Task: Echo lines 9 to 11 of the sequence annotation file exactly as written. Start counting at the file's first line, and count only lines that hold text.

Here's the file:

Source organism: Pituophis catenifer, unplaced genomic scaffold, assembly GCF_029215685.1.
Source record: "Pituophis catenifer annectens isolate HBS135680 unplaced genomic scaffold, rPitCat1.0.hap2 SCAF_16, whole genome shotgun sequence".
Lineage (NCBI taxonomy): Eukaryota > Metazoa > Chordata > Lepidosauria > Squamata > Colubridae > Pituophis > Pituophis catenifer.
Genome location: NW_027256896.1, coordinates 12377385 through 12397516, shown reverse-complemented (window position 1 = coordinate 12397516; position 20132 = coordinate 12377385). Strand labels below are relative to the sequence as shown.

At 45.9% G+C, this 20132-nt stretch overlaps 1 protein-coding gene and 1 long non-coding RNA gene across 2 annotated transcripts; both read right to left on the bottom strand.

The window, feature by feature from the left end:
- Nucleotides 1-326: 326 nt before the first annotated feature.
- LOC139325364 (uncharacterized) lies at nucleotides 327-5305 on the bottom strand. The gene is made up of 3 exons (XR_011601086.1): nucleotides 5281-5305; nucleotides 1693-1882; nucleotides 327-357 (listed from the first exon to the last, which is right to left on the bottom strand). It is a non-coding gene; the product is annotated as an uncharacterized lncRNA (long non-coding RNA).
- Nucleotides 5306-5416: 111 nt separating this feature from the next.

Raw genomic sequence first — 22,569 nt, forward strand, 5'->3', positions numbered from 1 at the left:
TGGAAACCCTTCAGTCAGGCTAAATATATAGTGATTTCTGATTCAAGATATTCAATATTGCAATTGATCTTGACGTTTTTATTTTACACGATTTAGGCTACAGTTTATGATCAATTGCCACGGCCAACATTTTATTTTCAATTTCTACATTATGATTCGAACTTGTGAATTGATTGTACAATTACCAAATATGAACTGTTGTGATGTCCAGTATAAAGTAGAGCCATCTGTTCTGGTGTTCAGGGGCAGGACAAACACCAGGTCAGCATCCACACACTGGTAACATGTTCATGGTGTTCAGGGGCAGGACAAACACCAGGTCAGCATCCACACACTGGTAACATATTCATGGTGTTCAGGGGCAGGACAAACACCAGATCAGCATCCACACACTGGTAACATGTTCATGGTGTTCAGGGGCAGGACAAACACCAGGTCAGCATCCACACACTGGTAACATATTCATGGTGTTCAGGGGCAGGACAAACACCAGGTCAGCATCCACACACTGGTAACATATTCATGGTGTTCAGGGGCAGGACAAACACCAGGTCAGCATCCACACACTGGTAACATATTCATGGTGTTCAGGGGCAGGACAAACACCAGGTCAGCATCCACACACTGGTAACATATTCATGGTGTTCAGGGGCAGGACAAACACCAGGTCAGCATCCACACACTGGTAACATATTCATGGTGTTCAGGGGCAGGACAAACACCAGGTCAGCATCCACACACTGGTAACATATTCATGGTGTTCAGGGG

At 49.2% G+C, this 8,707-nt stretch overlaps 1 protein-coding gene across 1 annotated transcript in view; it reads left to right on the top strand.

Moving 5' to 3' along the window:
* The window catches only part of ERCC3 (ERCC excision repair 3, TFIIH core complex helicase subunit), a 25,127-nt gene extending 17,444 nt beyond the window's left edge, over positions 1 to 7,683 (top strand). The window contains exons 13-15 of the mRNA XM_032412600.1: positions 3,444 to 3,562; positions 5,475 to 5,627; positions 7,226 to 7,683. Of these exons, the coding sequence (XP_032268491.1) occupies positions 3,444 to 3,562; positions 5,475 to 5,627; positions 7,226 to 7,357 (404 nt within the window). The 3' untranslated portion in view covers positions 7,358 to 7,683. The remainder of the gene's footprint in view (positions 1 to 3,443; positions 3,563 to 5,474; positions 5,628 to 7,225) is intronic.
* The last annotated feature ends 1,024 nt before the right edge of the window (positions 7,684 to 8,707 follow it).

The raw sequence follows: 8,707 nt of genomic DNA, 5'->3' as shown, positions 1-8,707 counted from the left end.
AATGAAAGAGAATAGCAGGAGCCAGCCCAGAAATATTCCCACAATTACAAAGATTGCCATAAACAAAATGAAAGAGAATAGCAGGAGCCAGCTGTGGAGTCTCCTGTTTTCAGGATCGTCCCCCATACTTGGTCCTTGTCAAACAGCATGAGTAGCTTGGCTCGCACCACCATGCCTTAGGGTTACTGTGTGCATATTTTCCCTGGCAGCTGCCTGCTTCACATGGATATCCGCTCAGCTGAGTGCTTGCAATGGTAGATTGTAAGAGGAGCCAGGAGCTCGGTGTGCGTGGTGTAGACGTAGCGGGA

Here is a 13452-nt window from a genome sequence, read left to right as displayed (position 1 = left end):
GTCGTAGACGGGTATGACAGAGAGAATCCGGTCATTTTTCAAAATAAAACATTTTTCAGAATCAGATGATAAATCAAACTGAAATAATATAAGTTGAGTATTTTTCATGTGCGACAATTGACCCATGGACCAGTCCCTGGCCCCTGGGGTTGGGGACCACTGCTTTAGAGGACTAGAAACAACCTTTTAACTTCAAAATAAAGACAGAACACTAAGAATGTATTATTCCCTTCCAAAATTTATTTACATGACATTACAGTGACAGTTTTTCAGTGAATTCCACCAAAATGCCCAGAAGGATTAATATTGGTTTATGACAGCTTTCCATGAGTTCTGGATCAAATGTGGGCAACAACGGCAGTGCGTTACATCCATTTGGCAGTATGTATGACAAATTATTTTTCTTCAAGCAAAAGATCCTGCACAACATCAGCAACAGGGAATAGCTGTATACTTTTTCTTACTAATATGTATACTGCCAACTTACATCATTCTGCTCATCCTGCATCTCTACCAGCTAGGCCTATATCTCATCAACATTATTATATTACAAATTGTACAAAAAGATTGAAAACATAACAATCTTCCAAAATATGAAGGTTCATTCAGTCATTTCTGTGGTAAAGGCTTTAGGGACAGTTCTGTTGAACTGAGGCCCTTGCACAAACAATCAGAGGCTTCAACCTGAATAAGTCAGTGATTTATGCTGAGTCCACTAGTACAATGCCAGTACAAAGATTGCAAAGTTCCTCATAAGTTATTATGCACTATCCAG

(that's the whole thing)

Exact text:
- Nucleotides 5306-5416: 111 nt separating this feature from the next.

Raw genomic sequence first — 22,569 nt, forward strand, 5'->3', positions numbered from 1 at the left:
TGGAAACCCTTCAGTCAGGCTAAATATATAGTGATTTCTGATTCAAGATATTCAATATTGCAATTGATCTTGACGTTTTTATTTTACACGATTTAGGCTACAGTTTATGATCAATTGCCACGGCCAACATTTTATTTTCAATTTCTACATTATGATTCGAACTTGTGAATTGATTGTACAATTACCAAATATGAACTGTTGTGATGTCCAGTATAAAGTAGAGCCATCTGTTCTGGTGTTCAGGGGCAGGACAAACACCAGGTCAGCATCCACACACTGGTAACATGTTCATGGTGTTCAGGGGCAGGACAAACACCAGGTCAGCATCCACACACTGGTAACATATTCATGGTGTTCAGGGGCAGGACAAACACCAGATCAGCATCCACACACTGGTAACATGTTCATGGTGTTCAGGGGCAGGACAAACACCAGGTCAGCATCCACACACTGGTAACATATTCATGGTGTTCAGGGGCAGGACAAACACCAGGTCAGCATCCACACACTGGTAACATATTCATGGTGTTCAGGGGCAGGACAAACACCAGGTCAGCATCCACACACTGGTAACATATTCATGGTGTTCAGGGGCAGGACAAACACCAGGTCAGCATCCACACACTGGTAACATATTCATGGTGTTCAGGGGCAGGACAAACACCAGGTCAGCATCCACACACTGGTAACATATTCATGGTGTTCAGGGGCAGGACAAACACCAGGTCAGCATCCACACACTGGTAACATATTCATGGTGTTCAGGGG